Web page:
massimiliano fuksas interview
original content
aug 31, 2008
massimiliano fuksas interview


massimiliano fuksas
portrait © designboom

 

 

designboom met massimiliano fuksas in venice on september 11, 2008.

 

 

what is the best moment of the day?
between 6 o’clock and 7 o’clock when I am still in bed.
it is a time when you are dreaming (but you are not dreaming).
you are awake (but you are not awake).
you have a clear mind (but you actually don’t have it).
you have a sort of apparitional experience,
a quasi-perceptual experience.
what kind of music do you listen to at the moment?
I think the best music today is still a bit avant garde,
like the music of luigi nono. that is my favorite.
do you listen to the radio?
no. just records or cds.

 

 

what books do you have on your bedside table?
it is difficult to say because I always read four or five
books at once, like many people I think. the last book
I read was ‘boss of bosses: how one man saved the
sicilian mafia’ by clare longrigg. it is about cosa nostra
boss bernardo provenzano. the other one is about the
camorra, entitled ‘ gomorrah’ by investigative reporter
roberto saviano. a native of naples, who reveals the
criminal underbelly of his city in frightening detail.
these I think are two big old problems in
this world, and still without solutions.

 

 

zenith music hall, strasbourg, france, completed 2008
image courtesy massimiliano fuksas

 

 

zenith music hall, strasbourg, france, completed 2008
image courtesy massimiliano fuksas

 

 

zenith music hall, strasbourg, france, completed 2008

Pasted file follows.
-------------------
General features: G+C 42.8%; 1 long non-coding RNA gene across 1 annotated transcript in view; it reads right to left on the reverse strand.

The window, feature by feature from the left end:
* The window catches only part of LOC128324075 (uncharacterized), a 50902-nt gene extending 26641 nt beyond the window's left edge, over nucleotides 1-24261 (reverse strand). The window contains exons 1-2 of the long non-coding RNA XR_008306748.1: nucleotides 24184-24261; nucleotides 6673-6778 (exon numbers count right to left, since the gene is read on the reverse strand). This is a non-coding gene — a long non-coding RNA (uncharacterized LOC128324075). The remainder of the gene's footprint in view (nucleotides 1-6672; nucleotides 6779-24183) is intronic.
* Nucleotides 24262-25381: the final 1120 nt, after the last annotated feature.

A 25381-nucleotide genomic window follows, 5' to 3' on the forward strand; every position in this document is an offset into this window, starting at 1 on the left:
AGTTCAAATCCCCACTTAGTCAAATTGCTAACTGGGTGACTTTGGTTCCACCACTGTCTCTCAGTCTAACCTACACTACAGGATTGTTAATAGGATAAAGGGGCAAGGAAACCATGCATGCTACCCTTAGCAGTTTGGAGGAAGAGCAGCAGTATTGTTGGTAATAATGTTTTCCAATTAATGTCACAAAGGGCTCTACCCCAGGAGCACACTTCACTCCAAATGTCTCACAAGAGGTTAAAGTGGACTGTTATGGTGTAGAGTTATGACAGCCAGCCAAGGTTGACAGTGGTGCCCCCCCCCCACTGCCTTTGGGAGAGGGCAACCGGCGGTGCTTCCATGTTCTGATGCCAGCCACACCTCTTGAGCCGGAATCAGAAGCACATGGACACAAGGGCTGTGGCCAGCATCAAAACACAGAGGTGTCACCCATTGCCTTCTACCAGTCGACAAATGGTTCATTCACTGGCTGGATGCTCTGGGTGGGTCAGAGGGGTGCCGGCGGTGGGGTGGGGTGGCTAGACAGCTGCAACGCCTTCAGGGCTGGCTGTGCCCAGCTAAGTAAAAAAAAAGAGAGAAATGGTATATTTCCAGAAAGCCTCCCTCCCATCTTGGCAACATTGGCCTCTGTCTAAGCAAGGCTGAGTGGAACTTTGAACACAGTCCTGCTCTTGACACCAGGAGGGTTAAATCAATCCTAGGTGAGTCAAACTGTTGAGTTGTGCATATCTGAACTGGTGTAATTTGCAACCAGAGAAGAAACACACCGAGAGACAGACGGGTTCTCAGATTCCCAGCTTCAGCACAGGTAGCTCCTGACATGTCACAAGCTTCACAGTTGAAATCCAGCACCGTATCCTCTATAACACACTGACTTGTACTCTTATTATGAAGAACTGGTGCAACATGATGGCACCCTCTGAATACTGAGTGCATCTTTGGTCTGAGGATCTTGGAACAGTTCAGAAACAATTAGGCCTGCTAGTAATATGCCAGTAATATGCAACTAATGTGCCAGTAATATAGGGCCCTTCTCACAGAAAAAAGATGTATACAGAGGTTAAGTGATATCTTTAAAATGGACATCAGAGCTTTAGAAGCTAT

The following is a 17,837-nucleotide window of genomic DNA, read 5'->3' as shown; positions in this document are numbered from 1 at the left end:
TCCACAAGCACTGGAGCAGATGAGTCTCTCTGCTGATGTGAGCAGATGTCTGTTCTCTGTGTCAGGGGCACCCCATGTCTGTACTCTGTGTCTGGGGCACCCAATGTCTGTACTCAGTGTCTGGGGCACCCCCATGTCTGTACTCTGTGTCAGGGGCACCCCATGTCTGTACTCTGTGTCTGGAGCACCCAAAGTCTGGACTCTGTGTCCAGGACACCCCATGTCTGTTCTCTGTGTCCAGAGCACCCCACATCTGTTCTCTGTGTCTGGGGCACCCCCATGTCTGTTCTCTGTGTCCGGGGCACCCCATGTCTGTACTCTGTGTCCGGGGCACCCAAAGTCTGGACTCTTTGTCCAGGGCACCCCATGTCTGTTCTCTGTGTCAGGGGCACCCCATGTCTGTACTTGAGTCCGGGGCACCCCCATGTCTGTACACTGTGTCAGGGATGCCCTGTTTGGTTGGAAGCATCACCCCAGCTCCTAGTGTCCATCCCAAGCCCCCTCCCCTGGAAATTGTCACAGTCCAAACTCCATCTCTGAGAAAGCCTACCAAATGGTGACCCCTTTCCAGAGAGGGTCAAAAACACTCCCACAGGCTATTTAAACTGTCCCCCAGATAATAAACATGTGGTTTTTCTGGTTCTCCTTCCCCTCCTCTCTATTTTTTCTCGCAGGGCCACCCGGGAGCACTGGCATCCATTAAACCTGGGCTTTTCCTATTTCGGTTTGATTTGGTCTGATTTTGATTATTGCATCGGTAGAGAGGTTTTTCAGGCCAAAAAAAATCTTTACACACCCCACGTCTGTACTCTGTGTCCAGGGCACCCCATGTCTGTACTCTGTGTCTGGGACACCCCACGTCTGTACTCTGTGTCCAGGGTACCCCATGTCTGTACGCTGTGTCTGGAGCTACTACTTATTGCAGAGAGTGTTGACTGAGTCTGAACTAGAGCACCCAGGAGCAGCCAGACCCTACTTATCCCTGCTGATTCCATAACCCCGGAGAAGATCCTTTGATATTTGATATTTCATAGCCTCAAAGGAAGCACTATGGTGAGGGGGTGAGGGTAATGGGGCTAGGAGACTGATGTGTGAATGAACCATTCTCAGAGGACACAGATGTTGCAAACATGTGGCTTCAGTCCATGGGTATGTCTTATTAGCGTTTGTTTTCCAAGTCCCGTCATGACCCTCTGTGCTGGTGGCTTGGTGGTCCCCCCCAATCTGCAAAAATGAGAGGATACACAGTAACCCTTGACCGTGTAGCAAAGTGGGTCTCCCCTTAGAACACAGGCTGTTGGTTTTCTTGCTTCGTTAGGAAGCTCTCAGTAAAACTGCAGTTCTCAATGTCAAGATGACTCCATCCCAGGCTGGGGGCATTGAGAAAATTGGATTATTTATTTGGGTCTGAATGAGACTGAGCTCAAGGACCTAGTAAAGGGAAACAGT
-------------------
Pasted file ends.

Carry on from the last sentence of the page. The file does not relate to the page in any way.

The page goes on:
image courtesy massimiliano fuksas

 

 


do you read architecture magazines?

uh, I read my doctrine, I read… (changed his mind) -
better not say it.
I never tell.

 

 

where do you get news from?
from murdoch’s sky news.

 

 

‘congress centre italia’, rome, italy, 2008
image courtesy doriana and massimiliano fuksas

 

 

‘congress centre italia’, rome, italy, 2008
image courtesy doriana and massimiliano fuksas

 

 

‘congress centre italia’, rome, italy, 2008
image courtesy doriana and massimiliano fuksas

 

 


I assume you notice how women dress.

do you have any preferences?
I think the best is when a woman wears a dress.

 

 

what kind of clothes do you avoid wearing?
it’s like you see (points to himself).
I wear the same thing in the winter, summer and
springtime. it’s easy because you can wear it in
the morning, the evening or during the whole day.
however, there is one week when I don’t wear
any black, just white. this is after my one month
holiday on our island in the mediterranean.

 

 

the hermitage guggenheimvilnius museum, vilnius, lithuania, 2008 (competition)
image courtesy doriana and massimiliano fuksas

 

 

new piaggio historical museum, pontedera, italy, 2008
image courtesy massimiliano fuksas

 

 


when you were a child,

did you want to become an architect?
never. this aspiration came very late when
I was about 20 years old.
I wanted to be a poet and then an artist.
architecture was really my last choice.

 

 

where do you work on your designs and projects?
all over. in a lounge, in the airport, in an airplane.
I can work here (looks around the space where he stands).
in my mind. from 6 o’clock to 7 o’clock in my bed.
I always say there is no place that is specifically
for work and imagination.

 

 

mab zeil, frankfurt, germany 2008
image courtesy doriana and massimiliano fuksas

 

 

mab zeil, frankfurt, germany 2008
image courtesy doriana and massimiliano fuksas

 

 

mab zeil, frankfurt, germany 2008
image courtesy doriana and massimiliano fuksas

 

 


do you discuss your work with other architects

and designers?
no.

 

 

describe your style, like a good friend of yours
would describe it.
all my life I have fought against form, shape and style.
my work is always to understand… sort of a study of facts
and problems. developmental challenges, and then I prefer